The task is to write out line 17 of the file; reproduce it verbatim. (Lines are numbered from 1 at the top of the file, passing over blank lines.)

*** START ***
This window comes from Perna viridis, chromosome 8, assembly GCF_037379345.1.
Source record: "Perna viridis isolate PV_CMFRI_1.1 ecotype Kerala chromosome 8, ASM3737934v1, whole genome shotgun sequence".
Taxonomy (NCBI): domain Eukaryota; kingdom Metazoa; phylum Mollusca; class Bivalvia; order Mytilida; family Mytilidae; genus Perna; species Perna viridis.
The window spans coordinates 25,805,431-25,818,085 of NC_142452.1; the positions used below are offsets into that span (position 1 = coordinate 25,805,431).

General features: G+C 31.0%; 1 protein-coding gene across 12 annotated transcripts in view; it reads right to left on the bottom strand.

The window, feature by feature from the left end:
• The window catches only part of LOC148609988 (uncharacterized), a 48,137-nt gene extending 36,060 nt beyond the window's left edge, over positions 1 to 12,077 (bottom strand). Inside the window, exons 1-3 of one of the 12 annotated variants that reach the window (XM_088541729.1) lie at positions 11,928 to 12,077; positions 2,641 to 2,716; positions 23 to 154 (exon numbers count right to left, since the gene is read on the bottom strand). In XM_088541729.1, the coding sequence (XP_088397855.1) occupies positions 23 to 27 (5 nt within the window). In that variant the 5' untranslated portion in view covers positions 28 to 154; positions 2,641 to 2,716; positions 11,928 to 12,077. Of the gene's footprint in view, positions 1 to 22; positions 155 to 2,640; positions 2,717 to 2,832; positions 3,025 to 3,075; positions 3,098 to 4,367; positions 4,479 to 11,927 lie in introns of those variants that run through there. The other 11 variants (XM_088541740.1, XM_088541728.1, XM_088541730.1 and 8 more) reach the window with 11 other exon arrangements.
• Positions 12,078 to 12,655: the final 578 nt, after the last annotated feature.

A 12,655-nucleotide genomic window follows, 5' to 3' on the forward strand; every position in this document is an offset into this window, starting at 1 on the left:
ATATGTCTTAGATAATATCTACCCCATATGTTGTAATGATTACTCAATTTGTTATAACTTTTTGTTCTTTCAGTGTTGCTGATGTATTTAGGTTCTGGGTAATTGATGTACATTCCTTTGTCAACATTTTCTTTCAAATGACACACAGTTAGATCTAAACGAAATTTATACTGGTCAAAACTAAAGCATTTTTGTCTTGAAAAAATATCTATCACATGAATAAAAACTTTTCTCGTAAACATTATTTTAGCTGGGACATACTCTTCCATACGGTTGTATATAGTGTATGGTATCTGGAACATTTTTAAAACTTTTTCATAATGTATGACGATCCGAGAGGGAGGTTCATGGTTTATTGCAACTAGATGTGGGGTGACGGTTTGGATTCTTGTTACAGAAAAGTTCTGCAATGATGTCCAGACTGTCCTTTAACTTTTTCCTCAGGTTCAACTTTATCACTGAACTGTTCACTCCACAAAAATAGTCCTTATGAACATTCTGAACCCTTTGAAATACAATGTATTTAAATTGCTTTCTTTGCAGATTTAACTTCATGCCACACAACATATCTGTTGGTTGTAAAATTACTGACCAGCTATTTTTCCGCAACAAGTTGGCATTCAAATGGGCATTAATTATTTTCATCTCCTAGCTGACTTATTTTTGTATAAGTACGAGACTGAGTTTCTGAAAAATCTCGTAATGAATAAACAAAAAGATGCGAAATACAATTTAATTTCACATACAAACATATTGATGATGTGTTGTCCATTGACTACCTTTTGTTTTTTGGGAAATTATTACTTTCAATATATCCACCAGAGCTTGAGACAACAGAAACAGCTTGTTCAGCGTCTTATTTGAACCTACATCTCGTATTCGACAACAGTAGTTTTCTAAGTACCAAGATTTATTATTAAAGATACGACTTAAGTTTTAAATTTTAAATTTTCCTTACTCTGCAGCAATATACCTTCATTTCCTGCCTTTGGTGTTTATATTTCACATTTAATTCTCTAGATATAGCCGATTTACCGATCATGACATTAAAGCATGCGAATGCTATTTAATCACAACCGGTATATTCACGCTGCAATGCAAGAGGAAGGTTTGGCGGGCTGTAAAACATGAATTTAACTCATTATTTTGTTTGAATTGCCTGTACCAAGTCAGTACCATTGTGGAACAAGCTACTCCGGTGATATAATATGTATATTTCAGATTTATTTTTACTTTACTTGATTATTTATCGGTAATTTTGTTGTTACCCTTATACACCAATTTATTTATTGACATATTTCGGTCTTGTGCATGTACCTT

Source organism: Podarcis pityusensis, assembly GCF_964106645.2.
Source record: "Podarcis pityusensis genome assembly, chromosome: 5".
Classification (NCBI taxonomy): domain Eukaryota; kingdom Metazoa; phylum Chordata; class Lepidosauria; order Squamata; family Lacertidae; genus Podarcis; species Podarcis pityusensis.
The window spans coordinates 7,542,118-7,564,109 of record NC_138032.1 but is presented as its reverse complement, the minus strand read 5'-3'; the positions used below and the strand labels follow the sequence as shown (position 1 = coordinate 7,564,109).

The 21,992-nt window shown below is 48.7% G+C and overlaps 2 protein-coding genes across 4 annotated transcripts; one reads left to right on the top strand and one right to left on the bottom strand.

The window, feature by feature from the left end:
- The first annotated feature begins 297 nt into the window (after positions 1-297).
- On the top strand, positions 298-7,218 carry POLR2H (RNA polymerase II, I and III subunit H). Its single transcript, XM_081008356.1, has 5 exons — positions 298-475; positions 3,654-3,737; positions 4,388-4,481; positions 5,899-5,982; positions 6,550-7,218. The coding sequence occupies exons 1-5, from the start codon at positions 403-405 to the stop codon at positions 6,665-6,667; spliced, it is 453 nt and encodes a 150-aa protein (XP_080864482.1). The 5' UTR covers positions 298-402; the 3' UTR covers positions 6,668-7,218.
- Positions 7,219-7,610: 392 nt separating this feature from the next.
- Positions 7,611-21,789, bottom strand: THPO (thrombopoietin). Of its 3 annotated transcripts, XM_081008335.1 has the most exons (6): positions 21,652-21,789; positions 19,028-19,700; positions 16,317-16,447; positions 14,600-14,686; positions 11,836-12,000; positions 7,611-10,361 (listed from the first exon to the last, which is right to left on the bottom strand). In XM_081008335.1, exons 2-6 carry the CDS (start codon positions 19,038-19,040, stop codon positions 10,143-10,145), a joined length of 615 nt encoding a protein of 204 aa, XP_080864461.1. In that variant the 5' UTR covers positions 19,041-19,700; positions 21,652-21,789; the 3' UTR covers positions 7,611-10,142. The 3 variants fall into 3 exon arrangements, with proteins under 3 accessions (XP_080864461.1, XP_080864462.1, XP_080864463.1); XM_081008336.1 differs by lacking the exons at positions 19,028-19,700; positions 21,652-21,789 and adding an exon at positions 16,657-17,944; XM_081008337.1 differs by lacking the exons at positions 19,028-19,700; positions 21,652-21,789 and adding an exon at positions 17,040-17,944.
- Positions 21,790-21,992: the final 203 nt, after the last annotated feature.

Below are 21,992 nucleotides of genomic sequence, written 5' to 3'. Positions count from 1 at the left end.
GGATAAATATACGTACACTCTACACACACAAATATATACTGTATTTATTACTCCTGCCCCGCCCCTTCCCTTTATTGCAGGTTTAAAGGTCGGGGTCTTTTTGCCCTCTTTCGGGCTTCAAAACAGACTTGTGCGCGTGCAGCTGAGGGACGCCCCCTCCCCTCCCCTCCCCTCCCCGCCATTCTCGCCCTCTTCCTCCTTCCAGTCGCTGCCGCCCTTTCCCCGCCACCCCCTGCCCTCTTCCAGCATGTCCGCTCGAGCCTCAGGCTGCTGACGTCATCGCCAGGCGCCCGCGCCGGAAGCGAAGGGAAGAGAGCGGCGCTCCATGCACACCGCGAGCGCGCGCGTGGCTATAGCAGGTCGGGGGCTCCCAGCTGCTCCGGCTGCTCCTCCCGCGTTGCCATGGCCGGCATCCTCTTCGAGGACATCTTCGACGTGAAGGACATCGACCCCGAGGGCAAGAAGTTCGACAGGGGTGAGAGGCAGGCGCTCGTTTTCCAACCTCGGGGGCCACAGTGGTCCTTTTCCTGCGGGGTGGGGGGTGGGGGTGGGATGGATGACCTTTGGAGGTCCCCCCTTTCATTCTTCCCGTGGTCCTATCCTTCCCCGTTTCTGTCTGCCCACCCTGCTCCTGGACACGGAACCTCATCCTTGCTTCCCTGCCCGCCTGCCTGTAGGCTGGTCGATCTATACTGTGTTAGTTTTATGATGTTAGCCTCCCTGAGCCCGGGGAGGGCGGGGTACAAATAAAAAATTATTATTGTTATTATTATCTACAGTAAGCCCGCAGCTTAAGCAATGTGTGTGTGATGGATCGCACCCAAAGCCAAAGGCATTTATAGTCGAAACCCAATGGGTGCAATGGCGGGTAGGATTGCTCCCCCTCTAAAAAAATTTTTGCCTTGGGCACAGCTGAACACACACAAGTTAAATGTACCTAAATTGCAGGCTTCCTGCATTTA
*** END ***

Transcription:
- The first annotated feature begins 297 nt into the window (after positions 1-297).